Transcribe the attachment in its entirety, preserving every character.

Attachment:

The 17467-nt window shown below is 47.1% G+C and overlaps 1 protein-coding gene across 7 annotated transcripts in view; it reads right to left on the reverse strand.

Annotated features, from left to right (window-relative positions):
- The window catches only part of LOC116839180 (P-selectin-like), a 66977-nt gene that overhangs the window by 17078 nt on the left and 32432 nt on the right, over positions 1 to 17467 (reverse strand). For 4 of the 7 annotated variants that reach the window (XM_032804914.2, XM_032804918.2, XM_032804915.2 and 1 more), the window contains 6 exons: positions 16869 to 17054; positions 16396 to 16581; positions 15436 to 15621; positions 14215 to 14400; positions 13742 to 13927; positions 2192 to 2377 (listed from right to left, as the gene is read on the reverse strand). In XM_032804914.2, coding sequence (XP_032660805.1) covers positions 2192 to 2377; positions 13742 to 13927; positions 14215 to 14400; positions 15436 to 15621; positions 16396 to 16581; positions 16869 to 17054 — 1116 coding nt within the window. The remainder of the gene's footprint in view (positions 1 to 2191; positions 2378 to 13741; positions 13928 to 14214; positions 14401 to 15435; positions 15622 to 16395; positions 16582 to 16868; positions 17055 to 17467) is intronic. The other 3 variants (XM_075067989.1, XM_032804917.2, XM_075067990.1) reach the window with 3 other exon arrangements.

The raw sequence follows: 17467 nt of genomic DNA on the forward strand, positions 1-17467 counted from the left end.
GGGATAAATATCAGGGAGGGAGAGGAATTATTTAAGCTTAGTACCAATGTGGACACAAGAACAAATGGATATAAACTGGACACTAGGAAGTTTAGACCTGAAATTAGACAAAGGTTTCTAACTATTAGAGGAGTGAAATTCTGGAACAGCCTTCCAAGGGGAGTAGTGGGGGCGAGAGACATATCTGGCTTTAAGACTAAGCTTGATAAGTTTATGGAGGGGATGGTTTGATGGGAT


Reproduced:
The 17467-nt window shown below is 47.1% G+C and overlaps 1 protein-coding gene across 7 annotated transcripts in view; it reads right to left on the reverse strand.

Annotated features, from left to right (window-relative positions):
- The window catches only part of LOC116839180 (P-selectin-like), a 66977-nt gene that overhangs the window by 17078 nt on the left and 32432 nt on the right, over positions 1 to 17467 (reverse strand). For 4 of the 7 annotated variants that reach the window (XM_032804914.2, XM_032804918.2, XM_032804915.2 and 1 more), the window contains 6 exons: positions 16869 to 17054; positions 16396 to 16581; positions 15436 to 15621; positions 14215 to 14400; positions 13742 to 13927; positions 2192 to 2377 (listed from right to left, as the gene is read on the reverse strand). In XM_032804914.2, coding sequence (XP_032660805.1) covers positions 2192 to 2377; positions 13742 to 13927; positions 14215 to 14400; positions 15436 to 15621; positions 16396 to 16581; positions 16869 to 17054 — 1116 coding nt within the window. The remainder of the gene's footprint in view (positions 1 to 2191; positions 2378 to 13741; positions 13928 to 14214; positions 14401 to 15435; positions 15622 to 16395; positions 16582 to 16868; positions 17055 to 17467) is intronic. The other 3 variants (XM_075067989.1, XM_032804917.2, XM_075067990.1) reach the window with 3 other exon arrangements.

The raw sequence follows: 17467 nt of genomic DNA on the forward strand, positions 1-17467 counted from the left end.
GGGATAAATATCAGGGAGGGAGAGGAATTATTTAAGCTTAGTACCAATGTGGACACAAGAACAAATGGATATAAACTGGACACTAGGAAGTTTAGACCTGAAATTAGACAAAGGTTTCTAACTATTAGAGGAGTGAAATTCTGGAACAGCCTTCCAAGGGGAGTAGTGGGGGCGAGAGACATATCTGGCTTTAAGACTAAGCTTGATAAGTTTATGGAGGGGATGGTTTGATGGGAT